Offensively, Indiana is replacing a key piece, as prolific RB Tevin Coleman has gone to the Atlanta Falcons. Coleman gained a clock-eating 2036 YR and scored 15 TDs last season. One might think a crash in production is in the cards, but that might be an incorrect assumption. Hoosier recruiting coordinator James Patton pulled rabbit out of his hat. UAB’s decision to drop football freed Blazer RB Jordan Howard to choose any school he wanted, and he chose Indiana. Howard, who has two years of eligibility remaining, gained 1587 YR and scored 14 total TDs for the Blazers last season. Granted, the level of competition will be kicked up a couple of notches, but he did run for 90 ypg against SEC reps Arkansas and Mississippi St. last season, and gained 7.5 ypc against LSU and Vandy as a freshman in 2013. Soph Devine Redding (a prep star who played for Ted Ginn Sr. in Ohio; 4.9 ypc vs. Missouri LY), RS frosh Alex Rodriguez (12 carries, 63 YR in spring game) and scatback RS frosh walkon Ricky Brookins (107 YR, 6.7 ypc in the spring game), are likely competing for a backup spot once Howard shows up. The OL had a lot to do with Coleman’s success last year. That unit returns four starters and was mostly impressive in spring work before giving up some sacks in the spring game.

The Hoosier passing attack ranked 123rd in efficiency last season, as sr. Nate Sudfeld’s midseason shoulder injury thrust then-true frosh Zander Diamont into the spotlight, and the youngster clearly wasn’t ready (although he looked much-improved in firing a pair of TD passes in the spring game). Sudfeld had offseason surgery on his non-throwing shoulder and looked completely recovered during spring. Sudfeld completed 17 of 24 passes for 187 yds. in the spring game and moved the Hoosiers consistently. That’s all well and good, but Indiana must replace its top three receivers, and will be relying on soph J-Shun Harris II (18 recs. for 168 yds.) and juco Camion Patrick at wideout. Patrick was among the top 12 WRs at his level last season, but returning starting sr. TEs Michael Cooper and Anthony Corsaro were non-factors in the passing game.

Summary...It looks as if there are too many ifs, ands and buts in Bloomington to expect much different than what’s happened the last three seasons.

MARYLAND (SUR: 7-6; PSR: 6-7; O-U: 6-5-1)...HC Randy Edsall has overcome a rocky start at Maryland, as the Terps were just 6-18 in his first two seasons after he took over for Ralph Friedgen. However, the last two years have produced 7-5 regular-season records and a pair of minor bowl appearances. Edsall will be challenged to maintain or improve on that level this season, though, as Maryland is rebuilding on both sides of the ball in its second year in the Big Ten.

With just one returning starter from a front seven that ranked 97th against the run, new defensive coordinator Keith Dudzinski has his work cut out. Dudzinski, who coached the Terp LBs the last 4 years, will move the team to a 4-3 front, and he’s hoping his speed on the edge can cause problems for the beefy Big Ten running games that gave them trouble last season. DE Yannick Ngakoue had a breakout season in 2014, gaining honorable mention all-conference honors after recording 6 sacks and 13½ tfl. There is hope soph DE Jesse Aniebonam, who’s 6-4, 248 and played in every game and is converting from LB, and RS soph Roman Braglio, who’s been a productive reserve the last few seasons, can help Ngakoue on the DL. However, inexperience at DT could be a problem, and that was evident in the spring game, as the Terp offense pushed the DL around a bit.

Maryland’s 2ndary should be a strength, with 3 starters returning including CB William Likely, who was first-team all-Big Ten after making 83 tackles and intercepting 6 passes. He’s joined by S Sean Davis, who is the team’s leading returning tackler (115 stops in ‘14). The 2ndary must take the next step and lead the way in providing run support until the new scheme up front sorts itself out. Ohio State, Michigan, Michigan State, and Wisconsin combined to run for 5.7 ypc against the Terps a year ago (and they’re all on the schedule again in 2015).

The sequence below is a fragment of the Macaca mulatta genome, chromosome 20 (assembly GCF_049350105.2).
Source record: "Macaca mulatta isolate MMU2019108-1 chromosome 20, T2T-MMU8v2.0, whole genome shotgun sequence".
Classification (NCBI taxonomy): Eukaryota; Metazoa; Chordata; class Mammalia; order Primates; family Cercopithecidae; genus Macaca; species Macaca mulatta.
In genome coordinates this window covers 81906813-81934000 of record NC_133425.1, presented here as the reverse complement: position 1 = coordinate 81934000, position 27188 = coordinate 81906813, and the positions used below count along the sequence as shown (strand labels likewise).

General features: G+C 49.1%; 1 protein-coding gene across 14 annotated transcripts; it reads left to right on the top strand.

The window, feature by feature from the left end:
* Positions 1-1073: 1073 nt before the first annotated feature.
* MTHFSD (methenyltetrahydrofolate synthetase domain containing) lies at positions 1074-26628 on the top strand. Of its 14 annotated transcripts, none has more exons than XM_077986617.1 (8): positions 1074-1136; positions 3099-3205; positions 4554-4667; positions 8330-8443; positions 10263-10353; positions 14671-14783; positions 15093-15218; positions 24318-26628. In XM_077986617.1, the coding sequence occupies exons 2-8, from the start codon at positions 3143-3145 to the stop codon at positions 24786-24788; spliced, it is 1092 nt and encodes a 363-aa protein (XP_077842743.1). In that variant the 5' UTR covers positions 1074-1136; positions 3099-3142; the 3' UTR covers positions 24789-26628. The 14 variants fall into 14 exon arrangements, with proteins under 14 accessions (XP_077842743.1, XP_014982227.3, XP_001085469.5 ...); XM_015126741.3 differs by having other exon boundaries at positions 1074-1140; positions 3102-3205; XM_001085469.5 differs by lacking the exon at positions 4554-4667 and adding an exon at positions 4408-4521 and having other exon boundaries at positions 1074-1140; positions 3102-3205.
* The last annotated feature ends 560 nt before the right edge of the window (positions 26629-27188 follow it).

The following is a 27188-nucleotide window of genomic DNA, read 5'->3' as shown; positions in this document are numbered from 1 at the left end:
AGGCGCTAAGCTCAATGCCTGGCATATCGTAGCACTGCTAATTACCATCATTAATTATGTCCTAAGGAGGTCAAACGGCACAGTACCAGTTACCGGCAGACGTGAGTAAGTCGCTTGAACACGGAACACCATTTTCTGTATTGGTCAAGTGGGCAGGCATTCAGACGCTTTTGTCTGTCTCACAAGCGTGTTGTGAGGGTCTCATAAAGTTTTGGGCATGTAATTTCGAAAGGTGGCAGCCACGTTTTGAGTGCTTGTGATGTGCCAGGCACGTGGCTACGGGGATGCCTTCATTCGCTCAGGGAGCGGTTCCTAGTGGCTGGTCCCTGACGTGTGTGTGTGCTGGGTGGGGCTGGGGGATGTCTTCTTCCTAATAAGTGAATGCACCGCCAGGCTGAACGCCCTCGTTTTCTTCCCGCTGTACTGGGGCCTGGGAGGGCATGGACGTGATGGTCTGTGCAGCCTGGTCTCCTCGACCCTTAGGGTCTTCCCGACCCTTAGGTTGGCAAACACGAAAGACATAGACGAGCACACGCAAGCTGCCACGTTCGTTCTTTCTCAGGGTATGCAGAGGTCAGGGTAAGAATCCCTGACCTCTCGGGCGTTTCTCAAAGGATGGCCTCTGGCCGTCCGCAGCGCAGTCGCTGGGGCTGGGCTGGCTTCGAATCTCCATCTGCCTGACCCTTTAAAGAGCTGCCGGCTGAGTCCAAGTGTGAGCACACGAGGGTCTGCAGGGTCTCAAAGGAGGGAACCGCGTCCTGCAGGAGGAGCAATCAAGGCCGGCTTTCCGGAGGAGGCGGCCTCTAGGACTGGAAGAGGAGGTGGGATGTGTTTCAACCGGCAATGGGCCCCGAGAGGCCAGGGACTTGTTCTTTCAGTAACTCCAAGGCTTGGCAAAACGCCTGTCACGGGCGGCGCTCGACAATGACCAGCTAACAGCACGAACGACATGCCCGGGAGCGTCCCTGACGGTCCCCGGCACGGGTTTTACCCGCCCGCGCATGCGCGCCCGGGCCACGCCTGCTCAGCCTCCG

Maryland’s offense returns 6 starters from a unit that ranked only 109th but managed to score a respectable 28.5 ppg by getting big plays from a pair of graduated contributors. The Terps must replace QB C.J. Brown (the team’s leading rusher; had 8 rush TDs and 13 TDP) and WRs Stefon Diggs (drafted by the NFL’s Vikings) and Deon Long, who combined for 113 catches and 1367 yards LY.

The QB job is up in the air. Sr. Caleb Rowe, who completed 63% of his passes for 489 yds. LY subbing for Brown, had the inside track after spring drills. Rowe has shown flashes in his Terp career, throwing for 332 yds. vs. Virginia and tossing 3 TD passes against Clemson (both in 2013), but he must improve his career 12-10 TD-int. ratio and remain healthy. Rowe had his 2012 and 2014 seasons ended with injuries, and therefore Maryland’s offensive success might fall to RS jr. Perry Hills, who made 7 starts in 2012 before tearing his ACL. The arrival of graduate sr. Daxx Garman from Oklahoma State could change the QB situation in August. Garman threw for 2041 yards and 12 TDs in 9 games (8 starts) for OSU in 2014.

Maryland has had bad luck keeping key players on the field the last few seasons, and although Edsall is working on a great 2016 recruiting class, this current Terps aren’t deep. The offensive line returns 3 starters, but jr. RB Wes Brown and sr. Brandon Ross combined for just 775 YR, and Brown missed time in the spring with a torn labrum. Ross showed some explosiveness, ripping off a 56-yard TD run in the spring game, but the OL has to improve. Frosh Ty Johnson reminds some observers of Nebraska’s Ameer Abdullah and will get a chance as well, as two RBs transferred out of the program. Still, there are a lot of “ifs” coming up when scouts talk about the Terp attack.

The Maryland offense has one virtual sure thing, and that’s PK Brad Craddock. Craddock was the Groza Award winner and named the first-team all-Big Ten field goal specialist last season after making 18 of 19 attempts (11 from 40-yards or more) and scoring 98 points.

Summary...The competition is tough in the Big Ten East, and Edsall’s recruiting gains won’t kick in for another season or two. Maryland will fight and claw, but the Terps will need some luck to become bowl eligible for a third straight year.